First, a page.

Franklin had a list of 13 “virtues” he sought to practice as part of his quest to be a moral person; you may regard this as an early example of self-improvement. Franklin’s virtues included, for example, temperance, silence, sincerity and moderation. He placed these virtues on a rotating schedule, practicing each in turn. Adopting Franklin’s approach can teach you to adopt worthy habits and practices on an alternating, unhurried schedule.

“The first guideline is to accept that you don’t really know what you don’t know yet, and you’re not going to find out until you finally know it.”

Franklin also devised a schedule that accommodated his various obligations while making time for self-learning. When building your schedule, block in time for your most important work, while being sure to schedule leisure time. Respect your personal goals, and spend as much time thinking and preparing as you spend doing. Accept that you don’t know what you don’t know until you find out.

Thinking critically enhances and expands your learning experience.

Critical thinking is essential to learning. It probes for meaning, builds context and is time-consuming but rewarding, even if you don’t find definitive answers. Look for reasons, for relevance, origins and different points of view to gain a “3D” understanding.

“Rather than provide a rock-solid, inarguable conviction, critical thinking merely expands your viewpoint and gives you several ways to look at a situation or problem.”

Critical thinking methods include: asking “why” questions; isolating key facts; seeking comparisons; expanding from the specific to the general; finding patterns; assessing evidence for different points of view; developing criteria to test viability; and devising your own solutions.

Via these methods, you should be able to reach new conclusions about what you learn. Challenge your conclusions by identifying any assumptions, fallacies or weak evidence.

An essential component of self-learning is researching from scratch.

Follow five steps for conducting research:

“One of two things will happen if you adopt the long game and acknowledge that the pain won’t last: You’ll either get used to the discomfort or the discomfort will dissipate.”

  • Gather information – Don’t discriminate too much in this early stage. Organize what you find into “general topics, arguments and opinions.”
  • Filter your sources – Filter out irrelevant or inaccurate information. The remaining information should have good data, be true and reflect thoughtful insights.
  • Look for patterns and overlap – You should start seeing recurring topics, opinions and ideas. You could regard yourself as well-versed at this stage, and most people stop here.
  • Seek dissenting opinions  Your current opinion now may not be correct. If you have doubts, investigate them. This protects you from “confirmation bias” – seeing and hearing only what confirms what you already believe.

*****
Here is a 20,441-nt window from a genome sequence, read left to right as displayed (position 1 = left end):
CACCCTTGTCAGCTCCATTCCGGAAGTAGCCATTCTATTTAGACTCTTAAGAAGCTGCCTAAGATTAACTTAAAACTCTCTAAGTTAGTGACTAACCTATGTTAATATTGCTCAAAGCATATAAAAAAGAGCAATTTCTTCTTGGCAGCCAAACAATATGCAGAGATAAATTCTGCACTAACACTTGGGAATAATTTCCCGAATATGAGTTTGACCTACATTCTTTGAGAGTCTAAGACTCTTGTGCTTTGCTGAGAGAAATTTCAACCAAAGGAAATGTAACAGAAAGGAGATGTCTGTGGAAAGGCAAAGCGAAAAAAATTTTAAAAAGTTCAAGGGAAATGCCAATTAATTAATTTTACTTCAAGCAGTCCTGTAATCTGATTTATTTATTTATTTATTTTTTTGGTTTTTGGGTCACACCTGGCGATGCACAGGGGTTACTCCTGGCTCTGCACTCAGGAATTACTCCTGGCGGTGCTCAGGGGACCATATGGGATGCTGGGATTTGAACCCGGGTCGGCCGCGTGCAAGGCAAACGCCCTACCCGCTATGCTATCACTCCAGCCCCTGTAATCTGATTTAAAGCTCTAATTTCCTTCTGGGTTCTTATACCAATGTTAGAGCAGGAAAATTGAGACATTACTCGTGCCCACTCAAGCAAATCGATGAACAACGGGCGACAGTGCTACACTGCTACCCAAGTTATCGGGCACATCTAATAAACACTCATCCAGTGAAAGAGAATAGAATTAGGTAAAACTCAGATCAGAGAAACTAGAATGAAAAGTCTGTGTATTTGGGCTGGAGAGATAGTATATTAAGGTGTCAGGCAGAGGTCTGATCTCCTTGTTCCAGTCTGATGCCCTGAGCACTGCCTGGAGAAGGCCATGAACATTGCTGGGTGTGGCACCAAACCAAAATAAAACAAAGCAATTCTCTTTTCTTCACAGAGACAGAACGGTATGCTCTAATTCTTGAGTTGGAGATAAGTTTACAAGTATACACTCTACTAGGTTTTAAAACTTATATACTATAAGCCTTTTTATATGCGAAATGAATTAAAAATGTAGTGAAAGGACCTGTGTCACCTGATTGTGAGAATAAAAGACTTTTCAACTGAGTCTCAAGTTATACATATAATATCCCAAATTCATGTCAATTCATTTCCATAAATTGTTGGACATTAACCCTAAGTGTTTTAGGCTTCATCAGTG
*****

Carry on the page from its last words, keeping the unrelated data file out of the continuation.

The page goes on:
• Put it all together  Summarize your expertise and, if need be, go back and review steps 1-4.

The self-learning journey optimizes the growth mind-set.

You may become discouraged when trying to teach yourself something new. You must focus and work hard to keep long-term goals alive, but your long-term goals make your present struggle more worthwhile.

“The bottom line is to remember that by taking on self-learning, you’re doing something that is uniquely rewarding that only some of us ever do. It will impact your life and your confidence in exponentially positive ways.”

There are two categories of learning: surface learning and deep learning. Surface learning focuses on facts and memorizing. Deep learning abstracts meaning and seeks to understand reality. On its own, each category has its benefits and drawbacks, but a combination of the two proves ideal. Seek overarching concepts, then insert details. Often, the concepts will reinforce the facts, making them easier to retain.

Success for self-learners depends on mind-set. People tend to have either fixed or growth mind-sets. The fixed mind-set is fatalistic: You believe you either have intelligence and talent or you don’t. The growth mind-set asserts that you can develop intelligence and talent.

People with a fixed mind-set take fewer risks, are less open to criticism and others’ success threatens them. Those with a growth mind-set take chances, accept feedback and look to others for inspiration. A “growth mind-set intervention” can reset the fixed mind-set by praising effort, not innate ability. Self-learning demands a growth mind-set. Don’t let failure deter you; stay the course and have faith that you can learn almost anything.

About the Author

Peter Hollins

Bestseller Peter Hollins’s books include The Science of Self-Discipline; Make Lasting Changes; Brain Blunders; and Think Like da Vinci.